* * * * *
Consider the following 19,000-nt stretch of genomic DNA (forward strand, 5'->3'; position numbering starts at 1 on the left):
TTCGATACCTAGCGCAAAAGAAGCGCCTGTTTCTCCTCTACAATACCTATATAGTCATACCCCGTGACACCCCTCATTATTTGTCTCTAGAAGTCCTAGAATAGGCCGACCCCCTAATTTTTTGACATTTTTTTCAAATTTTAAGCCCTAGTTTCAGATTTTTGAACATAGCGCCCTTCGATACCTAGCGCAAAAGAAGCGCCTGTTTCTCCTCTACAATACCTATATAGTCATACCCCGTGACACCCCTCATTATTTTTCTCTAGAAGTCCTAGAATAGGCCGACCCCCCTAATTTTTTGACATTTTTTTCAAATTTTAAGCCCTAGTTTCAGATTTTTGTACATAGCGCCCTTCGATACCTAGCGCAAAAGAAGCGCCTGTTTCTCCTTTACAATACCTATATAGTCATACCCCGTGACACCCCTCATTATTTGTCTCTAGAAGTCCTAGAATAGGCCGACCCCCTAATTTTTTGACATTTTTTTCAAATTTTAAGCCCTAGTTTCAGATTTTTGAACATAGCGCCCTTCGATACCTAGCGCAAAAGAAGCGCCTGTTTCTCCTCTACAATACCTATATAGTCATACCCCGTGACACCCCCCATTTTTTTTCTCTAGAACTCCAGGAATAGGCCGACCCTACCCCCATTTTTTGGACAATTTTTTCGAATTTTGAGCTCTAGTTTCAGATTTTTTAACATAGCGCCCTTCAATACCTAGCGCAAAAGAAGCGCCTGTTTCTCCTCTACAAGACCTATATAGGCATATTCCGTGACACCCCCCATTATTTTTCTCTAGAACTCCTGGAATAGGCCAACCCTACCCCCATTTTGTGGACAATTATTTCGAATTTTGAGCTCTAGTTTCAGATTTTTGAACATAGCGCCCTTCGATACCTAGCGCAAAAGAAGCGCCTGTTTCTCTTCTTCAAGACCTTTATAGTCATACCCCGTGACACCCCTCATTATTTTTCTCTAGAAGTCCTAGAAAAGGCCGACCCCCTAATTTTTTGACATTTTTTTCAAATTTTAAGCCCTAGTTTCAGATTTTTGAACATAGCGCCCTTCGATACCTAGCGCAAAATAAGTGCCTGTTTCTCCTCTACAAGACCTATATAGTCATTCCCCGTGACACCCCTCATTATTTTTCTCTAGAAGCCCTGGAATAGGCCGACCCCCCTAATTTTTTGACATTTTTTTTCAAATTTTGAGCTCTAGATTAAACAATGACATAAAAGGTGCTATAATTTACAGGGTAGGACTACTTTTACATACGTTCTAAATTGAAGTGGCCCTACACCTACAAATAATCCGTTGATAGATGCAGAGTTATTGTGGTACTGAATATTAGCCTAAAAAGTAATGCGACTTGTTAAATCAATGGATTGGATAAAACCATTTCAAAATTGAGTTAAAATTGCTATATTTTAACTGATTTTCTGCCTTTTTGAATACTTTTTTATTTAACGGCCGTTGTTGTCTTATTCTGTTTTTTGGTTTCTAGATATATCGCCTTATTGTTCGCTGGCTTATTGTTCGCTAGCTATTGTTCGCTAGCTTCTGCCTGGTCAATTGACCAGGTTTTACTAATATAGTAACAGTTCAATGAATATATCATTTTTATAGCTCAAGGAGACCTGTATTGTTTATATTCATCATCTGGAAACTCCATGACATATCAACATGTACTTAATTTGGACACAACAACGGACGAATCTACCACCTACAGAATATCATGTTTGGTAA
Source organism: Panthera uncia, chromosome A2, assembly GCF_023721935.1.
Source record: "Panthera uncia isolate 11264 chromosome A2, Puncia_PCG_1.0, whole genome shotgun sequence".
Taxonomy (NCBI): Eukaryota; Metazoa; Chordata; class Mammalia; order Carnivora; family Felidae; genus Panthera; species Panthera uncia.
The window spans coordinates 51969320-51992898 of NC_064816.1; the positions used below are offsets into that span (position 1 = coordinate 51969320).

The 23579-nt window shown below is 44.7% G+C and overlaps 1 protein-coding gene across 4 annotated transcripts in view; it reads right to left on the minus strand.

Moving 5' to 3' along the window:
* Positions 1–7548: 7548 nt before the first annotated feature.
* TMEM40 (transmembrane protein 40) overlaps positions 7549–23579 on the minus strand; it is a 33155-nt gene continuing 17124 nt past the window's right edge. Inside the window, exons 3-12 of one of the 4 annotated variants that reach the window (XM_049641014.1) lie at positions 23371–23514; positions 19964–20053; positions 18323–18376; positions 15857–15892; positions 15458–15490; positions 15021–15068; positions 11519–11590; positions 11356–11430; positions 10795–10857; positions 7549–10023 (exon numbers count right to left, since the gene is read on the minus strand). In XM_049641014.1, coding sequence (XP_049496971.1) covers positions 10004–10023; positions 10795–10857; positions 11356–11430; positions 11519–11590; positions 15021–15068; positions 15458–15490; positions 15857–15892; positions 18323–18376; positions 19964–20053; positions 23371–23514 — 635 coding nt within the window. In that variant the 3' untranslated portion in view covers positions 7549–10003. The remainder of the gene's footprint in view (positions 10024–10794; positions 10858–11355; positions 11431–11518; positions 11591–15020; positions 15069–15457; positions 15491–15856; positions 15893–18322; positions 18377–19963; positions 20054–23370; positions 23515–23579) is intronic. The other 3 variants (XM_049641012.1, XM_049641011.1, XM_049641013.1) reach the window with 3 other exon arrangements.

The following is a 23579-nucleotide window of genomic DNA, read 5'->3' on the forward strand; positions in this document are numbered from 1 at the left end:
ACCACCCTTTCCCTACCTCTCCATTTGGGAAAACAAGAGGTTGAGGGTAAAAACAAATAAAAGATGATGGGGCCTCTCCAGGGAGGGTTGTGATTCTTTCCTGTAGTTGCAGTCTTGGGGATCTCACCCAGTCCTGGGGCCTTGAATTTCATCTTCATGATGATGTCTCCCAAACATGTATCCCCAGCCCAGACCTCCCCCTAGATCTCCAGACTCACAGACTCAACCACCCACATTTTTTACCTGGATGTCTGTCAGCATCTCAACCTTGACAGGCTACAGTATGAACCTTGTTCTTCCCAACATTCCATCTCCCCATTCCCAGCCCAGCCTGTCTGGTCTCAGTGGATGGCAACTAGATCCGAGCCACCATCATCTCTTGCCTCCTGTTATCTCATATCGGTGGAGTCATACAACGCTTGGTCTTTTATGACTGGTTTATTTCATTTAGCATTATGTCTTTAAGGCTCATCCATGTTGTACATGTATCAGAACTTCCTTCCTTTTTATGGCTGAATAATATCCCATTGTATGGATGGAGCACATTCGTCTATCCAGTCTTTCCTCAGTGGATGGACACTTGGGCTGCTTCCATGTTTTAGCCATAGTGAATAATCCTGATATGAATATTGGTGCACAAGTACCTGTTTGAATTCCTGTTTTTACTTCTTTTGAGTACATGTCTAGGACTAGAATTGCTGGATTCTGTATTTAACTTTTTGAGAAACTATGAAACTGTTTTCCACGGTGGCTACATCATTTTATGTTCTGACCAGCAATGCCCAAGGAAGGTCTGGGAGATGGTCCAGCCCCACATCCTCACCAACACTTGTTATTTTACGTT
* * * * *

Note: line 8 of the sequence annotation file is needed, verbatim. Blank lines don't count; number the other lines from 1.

Moving 5' to 3' along the window: